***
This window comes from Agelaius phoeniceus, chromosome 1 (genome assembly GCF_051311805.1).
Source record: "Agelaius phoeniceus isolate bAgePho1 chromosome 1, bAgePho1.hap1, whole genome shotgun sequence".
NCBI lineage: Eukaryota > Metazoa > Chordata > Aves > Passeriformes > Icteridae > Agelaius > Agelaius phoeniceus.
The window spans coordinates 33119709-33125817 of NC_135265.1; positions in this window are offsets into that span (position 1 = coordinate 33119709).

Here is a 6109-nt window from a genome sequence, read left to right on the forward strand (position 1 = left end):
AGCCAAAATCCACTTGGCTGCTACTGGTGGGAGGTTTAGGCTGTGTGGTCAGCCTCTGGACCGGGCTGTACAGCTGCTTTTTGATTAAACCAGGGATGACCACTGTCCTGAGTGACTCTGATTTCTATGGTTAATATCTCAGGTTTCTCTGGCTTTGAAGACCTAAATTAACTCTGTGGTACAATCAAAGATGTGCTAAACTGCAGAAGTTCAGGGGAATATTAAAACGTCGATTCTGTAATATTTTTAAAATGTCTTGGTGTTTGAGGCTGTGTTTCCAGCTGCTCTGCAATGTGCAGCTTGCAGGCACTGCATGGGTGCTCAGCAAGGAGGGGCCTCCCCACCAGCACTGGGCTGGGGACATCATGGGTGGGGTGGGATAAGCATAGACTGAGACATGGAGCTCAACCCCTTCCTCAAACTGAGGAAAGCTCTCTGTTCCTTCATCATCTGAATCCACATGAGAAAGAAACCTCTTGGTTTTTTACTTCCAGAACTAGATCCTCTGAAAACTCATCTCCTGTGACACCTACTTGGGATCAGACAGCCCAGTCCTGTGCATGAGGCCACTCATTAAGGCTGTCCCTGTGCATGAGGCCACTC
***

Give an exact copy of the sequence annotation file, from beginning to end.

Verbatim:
This window comes from Agelaius phoeniceus, chromosome 1 (genome assembly GCF_051311805.1).
Source record: "Agelaius phoeniceus isolate bAgePho1 chromosome 1, bAgePho1.hap1, whole genome shotgun sequence".
NCBI lineage: Eukaryota > Metazoa > Chordata > Aves > Passeriformes > Icteridae > Agelaius > Agelaius phoeniceus.
The window spans coordinates 33119709-33125817 of NC_135265.1; positions in this window are offsets into that span (position 1 = coordinate 33119709).

Here is a 6109-nt window from a genome sequence, read left to right on the forward strand (position 1 = left end):
AGCCAAAATCCACTTGGCTGCTACTGGTGGGAGGTTTAGGCTGTGTGGTCAGCCTCTGGACCGGGCTGTACAGCTGCTTTTTGATTAAACCAGGGATGACCACTGTCCTGAGTGACTCTGATTTCTATGGTTAATATCTCAGGTTTCTCTGGCTTTGAAGACCTAAATTAACTCTGTGGTACAATCAAAGATGTGCTAAACTGCAGAAGTTCAGGGGAATATTAAAACGTCGATTCTGTAATATTTTTAAAATGTCTTGGTGTTTGAGGCTGTGTTTCCAGCTGCTCTGCAATGTGCAGCTTGCAGGCACTGCATGGGTGCTCAGCAAGGAGGGGCCTCCCCACCAGCACTGGGCTGGGGACATCATGGGTGGGGTGGGATAAGCATAGACTGAGACATGGAGCTCAACCCCTTCCTCAAACTGAGGAAAGCTCTCTGTTCCTTCATCATCTGAATCCACATGAGAAAGAAACCTCTTGGTTTTTTACTTCCAGAACTAGATCCTCTGAAAACTCATCTCCTGTGACACCTACTTGGGATCAGACAGCCCAGTCCTGTGCATGAGGCCACTCATTAAGGCTGTCCCTGTGCATGAGGCCACTC